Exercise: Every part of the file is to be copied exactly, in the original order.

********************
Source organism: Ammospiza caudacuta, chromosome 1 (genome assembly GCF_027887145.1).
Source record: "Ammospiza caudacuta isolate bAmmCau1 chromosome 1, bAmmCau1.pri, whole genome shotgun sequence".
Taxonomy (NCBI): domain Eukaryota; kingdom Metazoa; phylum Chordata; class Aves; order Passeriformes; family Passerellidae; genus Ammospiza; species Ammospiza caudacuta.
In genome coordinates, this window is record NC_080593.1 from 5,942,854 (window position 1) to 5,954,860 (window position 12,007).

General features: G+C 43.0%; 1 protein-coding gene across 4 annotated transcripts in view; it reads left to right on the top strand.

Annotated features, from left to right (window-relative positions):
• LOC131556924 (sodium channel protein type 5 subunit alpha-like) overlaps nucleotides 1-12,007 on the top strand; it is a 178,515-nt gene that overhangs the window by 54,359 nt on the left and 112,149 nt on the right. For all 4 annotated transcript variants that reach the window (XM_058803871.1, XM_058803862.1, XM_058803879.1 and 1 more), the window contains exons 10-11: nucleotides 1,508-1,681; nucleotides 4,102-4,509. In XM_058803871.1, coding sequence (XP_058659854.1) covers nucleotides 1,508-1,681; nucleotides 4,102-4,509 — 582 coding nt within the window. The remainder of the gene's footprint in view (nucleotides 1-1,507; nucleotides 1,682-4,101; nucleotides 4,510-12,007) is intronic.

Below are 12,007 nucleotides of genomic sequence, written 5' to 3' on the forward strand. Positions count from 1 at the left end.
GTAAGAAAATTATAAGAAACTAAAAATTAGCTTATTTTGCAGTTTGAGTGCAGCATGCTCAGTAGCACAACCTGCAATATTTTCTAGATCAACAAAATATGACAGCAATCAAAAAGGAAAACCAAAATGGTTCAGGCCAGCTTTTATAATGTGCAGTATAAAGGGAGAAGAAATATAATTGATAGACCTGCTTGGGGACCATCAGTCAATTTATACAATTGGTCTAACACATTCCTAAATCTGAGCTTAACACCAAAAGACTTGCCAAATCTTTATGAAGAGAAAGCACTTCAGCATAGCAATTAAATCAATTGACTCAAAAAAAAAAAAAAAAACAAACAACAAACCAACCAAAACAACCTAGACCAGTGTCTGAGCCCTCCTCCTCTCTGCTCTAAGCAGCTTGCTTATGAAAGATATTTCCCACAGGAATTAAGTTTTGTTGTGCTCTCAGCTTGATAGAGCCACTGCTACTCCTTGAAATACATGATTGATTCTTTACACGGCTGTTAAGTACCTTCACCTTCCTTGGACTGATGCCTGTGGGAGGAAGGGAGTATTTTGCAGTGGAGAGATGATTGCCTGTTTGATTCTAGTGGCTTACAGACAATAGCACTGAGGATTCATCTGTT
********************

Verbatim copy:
Source organism: Ammospiza caudacuta, chromosome 1 (genome assembly GCF_027887145.1).
Source record: "Ammospiza caudacuta isolate bAmmCau1 chromosome 1, bAmmCau1.pri, whole genome shotgun sequence".
Taxonomy (NCBI): domain Eukaryota; kingdom Metazoa; phylum Chordata; class Aves; order Passeriformes; family Passerellidae; genus Ammospiza; species Ammospiza caudacuta.
In genome coordinates, this window is record NC_080593.1 from 5,942,854 (window position 1) to 5,954,860 (window position 12,007).

General features: G+C 43.0%; 1 protein-coding gene across 4 annotated transcripts in view; it reads left to right on the top strand.

Annotated features, from left to right (window-relative positions):
• LOC131556924 (sodium channel protein type 5 subunit alpha-like) overlaps nucleotides 1-12,007 on the top strand; it is a 178,515-nt gene that overhangs the window by 54,359 nt on the left and 112,149 nt on the right. For all 4 annotated transcript variants that reach the window (XM_058803871.1, XM_058803862.1, XM_058803879.1 and 1 more), the window contains exons 10-11: nucleotides 1,508-1,681; nucleotides 4,102-4,509. In XM_058803871.1, coding sequence (XP_058659854.1) covers nucleotides 1,508-1,681; nucleotides 4,102-4,509 — 582 coding nt within the window. The remainder of the gene's footprint in view (nucleotides 1-1,507; nucleotides 1,682-4,101; nucleotides 4,510-12,007) is intronic.

Below are 12,007 nucleotides of genomic sequence, written 5' to 3' on the forward strand. Positions count from 1 at the left end.
GTAAGAAAATTATAAGAAACTAAAAATTAGCTTATTTTGCAGTTTGAGTGCAGCATGCTCAGTAGCACAACCTGCAATATTTTCTAGATCAACAAAATATGACAGCAATCAAAAAGGAAAACCAAAATGGTTCAGGCCAGCTTTTATAATGTGCAGTATAAAGGGAGAAGAAATATAATTGATAGACCTGCTTGGGGACCATCAGTCAATTTATACAATTGGTCTAACACATTCCTAAATCTGAGCTTAACACCAAAAGACTTGCCAAATCTTTATGAAGAGAAAGCACTTCAGCATAGCAATTAAATCAATTGACTCAAAAAAAAAAAAAAAAACAAACAACAAACCAACCAAAACAACCTAGACCAGTGTCTGAGCCCTCCTCCTCTCTGCTCTAAGCAGCTTGCTTATGAAAGATATTTCCCACAGGAATTAAGTTTTGTTGTGCTCTCAGCTTGATAGAGCCACTGCTACTCCTTGAAATACATGATTGATTCTTTACACGGCTGTTAAGTACCTTCACCTTCCTTGGACTGATGCCTGTGGGAGGAAGGGAGTATTTTGCAGTGGAGAGATGATTGCCTGTTTGATTCTAGTGGCTTACAGACAATAGCACTGAGGATTCATCTGTT